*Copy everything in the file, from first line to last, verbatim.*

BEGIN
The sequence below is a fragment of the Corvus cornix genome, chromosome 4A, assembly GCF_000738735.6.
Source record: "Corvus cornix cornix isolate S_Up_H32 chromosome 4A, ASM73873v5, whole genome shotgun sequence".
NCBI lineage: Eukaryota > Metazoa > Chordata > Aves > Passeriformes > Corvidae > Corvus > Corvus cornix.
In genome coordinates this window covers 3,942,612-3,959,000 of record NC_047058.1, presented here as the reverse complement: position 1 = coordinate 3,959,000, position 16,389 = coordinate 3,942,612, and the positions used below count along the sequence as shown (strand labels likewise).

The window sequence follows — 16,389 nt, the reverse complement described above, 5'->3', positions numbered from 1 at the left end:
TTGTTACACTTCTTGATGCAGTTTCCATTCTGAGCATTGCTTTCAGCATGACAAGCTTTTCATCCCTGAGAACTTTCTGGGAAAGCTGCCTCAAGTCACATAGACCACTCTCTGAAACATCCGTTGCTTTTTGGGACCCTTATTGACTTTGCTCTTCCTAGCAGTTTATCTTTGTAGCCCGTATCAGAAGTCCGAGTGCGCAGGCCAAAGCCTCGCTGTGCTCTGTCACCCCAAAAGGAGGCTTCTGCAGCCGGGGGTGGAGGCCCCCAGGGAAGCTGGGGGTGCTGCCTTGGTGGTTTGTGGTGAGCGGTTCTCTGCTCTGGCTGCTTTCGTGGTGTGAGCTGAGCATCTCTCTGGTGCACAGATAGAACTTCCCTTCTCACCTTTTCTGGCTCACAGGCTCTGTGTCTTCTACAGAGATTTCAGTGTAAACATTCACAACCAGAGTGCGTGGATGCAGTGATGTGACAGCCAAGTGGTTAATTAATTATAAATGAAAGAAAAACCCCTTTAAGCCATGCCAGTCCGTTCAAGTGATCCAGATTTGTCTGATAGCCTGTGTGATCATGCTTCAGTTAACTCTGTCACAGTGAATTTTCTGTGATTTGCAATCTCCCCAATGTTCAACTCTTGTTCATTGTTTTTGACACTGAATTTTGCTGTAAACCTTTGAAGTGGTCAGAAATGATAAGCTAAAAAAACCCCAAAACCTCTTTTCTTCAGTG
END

The sequence below is a fragment of the Corvus cornix genome, chromosome 4A, assembly GCF_000738735.6.
Source record: "Corvus cornix cornix isolate S_Up_H32 chromosome 4A, ASM73873v5, whole genome shotgun sequence".
NCBI lineage: Eukaryota > Metazoa > Chordata > Aves > Passeriformes > Corvidae > Corvus > Corvus cornix.
In genome coordinates this window covers 3,942,612-3,959,000 of record NC_047058.1, presented here as the reverse complement: position 1 = coordinate 3,959,000, position 16,389 = coordinate 3,942,612, and the positions used below count along the sequence as shown (strand labels likewise).

The window sequence follows — 16,389 nt, the reverse complement described above, 5'->3', positions numbered from 1 at the left end:
TTGTTACACTTCTTGATGCAGTTTCCATTCTGAGCATTGCTTTCAGCATGACAAGCTTTTCATCCCTGAGAACTTTCTGGGAAAGCTGCCTCAAGTCACATAGACCACTCTCTGAAACATCCGTTGCTTTTTGGGACCCTTATTGACTTTGCTCTTCCTAGCAGTTTATCTTTGTAGCCCGTATCAGAAGTCCGAGTGCGCAGGCCAAAGCCTCGCTGTGCTCTGTCACCCCAAAAGGAGGCTTCTGCAGCCGGGGGTGGAGGCCCCCAGGGAAGCTGGGGGTGCTGCCTTGGTGGTTTGTGGTGAGCGGTTCTCTGCTCTGGCTGCTTTCGTGGTGTGAGCTGAGCATCTCTCTGGTGCACAGATAGAACTTCCCTTCTCACCTTTTCTGGCTCACAGGCTCTGTGTCTTCTACAGAGATTTCAGTGTAAACATTCACAACCAGAGTGCGTGGATGCAGTGATGTGACAGCCAAGTGGTTAATTAATTATAAATGAAAGAAAAACCCCTTTAAGCCATGCCAGTCCGTTCAAGTGATCCAGATTTGTCTGATAGCCTGTGTGATCATGCTTCAGTTAACTCTGTCACAGTGAATTTTCTGTGATTTGCAATCTCCCCAATGTTCAACTCTTGTTCATTGTTTTTGACACTGAATTTTGCTGTAAACCTTTGAAGTGGTCAGAAATGATAAGCTAAAAAAACCCCAAAACCTCTTTTCTTCAGTG